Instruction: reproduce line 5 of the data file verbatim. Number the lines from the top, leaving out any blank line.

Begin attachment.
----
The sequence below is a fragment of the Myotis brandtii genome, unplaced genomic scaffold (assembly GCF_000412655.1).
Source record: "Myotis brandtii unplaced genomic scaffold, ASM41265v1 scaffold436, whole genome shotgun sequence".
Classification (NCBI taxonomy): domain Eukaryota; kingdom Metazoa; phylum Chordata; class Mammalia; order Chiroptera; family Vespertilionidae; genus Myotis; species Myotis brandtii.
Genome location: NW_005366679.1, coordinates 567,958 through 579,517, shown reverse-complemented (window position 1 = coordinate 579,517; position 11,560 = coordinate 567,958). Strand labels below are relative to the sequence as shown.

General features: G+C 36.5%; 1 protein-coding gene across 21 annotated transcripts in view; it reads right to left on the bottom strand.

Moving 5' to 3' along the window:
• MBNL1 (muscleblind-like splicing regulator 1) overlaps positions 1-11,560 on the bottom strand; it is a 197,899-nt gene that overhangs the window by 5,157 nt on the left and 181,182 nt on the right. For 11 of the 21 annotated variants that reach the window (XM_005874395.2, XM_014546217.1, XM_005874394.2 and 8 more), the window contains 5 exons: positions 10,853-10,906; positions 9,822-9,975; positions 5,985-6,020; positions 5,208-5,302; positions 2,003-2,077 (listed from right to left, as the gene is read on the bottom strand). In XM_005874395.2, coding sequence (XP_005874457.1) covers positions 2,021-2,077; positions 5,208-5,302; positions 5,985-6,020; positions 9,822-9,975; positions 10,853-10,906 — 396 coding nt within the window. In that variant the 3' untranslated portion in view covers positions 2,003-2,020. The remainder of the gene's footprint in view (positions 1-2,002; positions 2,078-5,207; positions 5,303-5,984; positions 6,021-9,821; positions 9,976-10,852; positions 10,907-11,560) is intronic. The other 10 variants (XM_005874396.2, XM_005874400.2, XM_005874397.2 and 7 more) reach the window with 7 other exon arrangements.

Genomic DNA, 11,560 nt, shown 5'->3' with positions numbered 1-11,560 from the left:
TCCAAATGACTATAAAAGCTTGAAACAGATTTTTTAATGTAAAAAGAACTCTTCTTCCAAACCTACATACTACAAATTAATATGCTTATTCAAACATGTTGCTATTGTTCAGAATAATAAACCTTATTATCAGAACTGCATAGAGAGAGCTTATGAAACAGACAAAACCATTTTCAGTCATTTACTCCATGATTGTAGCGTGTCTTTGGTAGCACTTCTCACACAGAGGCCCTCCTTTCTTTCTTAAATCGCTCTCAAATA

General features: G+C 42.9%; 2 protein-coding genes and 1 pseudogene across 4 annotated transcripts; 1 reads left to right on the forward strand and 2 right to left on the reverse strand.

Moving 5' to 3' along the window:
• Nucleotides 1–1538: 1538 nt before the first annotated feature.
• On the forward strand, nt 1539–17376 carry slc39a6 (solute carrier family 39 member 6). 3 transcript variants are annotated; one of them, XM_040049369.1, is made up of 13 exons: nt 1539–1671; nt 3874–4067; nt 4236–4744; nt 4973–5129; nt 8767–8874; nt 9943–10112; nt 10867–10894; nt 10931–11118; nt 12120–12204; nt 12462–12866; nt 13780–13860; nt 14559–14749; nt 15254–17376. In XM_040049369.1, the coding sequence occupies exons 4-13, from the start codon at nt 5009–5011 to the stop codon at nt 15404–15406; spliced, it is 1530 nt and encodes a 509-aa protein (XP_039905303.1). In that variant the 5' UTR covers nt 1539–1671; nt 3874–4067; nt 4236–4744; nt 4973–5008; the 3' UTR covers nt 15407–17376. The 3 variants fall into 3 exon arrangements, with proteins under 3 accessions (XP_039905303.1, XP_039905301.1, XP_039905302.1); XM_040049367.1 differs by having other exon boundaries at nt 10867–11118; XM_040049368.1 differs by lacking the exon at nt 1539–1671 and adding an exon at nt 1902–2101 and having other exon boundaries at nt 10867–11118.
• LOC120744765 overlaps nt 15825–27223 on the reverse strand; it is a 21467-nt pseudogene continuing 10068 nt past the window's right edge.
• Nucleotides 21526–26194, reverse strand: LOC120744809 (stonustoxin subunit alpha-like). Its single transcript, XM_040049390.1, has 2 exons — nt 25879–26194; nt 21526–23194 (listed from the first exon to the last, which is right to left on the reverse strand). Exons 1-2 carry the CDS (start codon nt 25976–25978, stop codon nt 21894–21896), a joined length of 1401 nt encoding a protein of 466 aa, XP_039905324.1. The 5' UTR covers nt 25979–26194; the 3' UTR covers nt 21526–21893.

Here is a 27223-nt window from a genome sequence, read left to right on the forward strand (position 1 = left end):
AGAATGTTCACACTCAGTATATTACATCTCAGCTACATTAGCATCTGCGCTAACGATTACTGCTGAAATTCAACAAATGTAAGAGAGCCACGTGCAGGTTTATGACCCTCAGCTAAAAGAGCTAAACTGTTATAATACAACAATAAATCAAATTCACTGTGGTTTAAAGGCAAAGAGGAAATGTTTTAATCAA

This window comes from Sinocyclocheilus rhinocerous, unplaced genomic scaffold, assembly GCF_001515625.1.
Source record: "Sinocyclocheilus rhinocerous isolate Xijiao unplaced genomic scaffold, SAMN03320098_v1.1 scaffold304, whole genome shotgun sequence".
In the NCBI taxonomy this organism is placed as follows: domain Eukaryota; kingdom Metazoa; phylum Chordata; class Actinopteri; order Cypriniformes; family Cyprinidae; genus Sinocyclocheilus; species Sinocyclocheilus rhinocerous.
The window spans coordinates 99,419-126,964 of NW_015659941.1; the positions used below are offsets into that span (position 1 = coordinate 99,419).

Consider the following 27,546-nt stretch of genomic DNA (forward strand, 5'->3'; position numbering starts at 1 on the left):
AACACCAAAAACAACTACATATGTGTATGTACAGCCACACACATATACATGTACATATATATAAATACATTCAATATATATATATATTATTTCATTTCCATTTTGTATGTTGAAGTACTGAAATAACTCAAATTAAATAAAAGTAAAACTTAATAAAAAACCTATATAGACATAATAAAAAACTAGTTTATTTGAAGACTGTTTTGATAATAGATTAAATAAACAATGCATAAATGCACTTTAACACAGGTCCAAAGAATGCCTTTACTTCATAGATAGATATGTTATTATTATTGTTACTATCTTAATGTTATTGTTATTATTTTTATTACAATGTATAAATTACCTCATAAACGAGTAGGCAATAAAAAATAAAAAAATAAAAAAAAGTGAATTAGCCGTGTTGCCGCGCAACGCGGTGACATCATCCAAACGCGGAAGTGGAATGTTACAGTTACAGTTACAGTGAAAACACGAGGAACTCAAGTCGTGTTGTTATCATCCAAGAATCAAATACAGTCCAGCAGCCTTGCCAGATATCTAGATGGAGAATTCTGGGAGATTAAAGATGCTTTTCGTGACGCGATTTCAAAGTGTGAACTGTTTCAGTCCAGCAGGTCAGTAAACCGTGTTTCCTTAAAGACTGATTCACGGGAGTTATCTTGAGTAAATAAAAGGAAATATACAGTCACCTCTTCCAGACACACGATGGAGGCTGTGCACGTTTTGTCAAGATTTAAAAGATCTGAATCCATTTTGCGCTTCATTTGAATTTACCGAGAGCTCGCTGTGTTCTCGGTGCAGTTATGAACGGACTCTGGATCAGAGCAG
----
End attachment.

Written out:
General features: G+C 36.5%; 1 protein-coding gene across 21 annotated transcripts in view; it reads right to left on the bottom strand.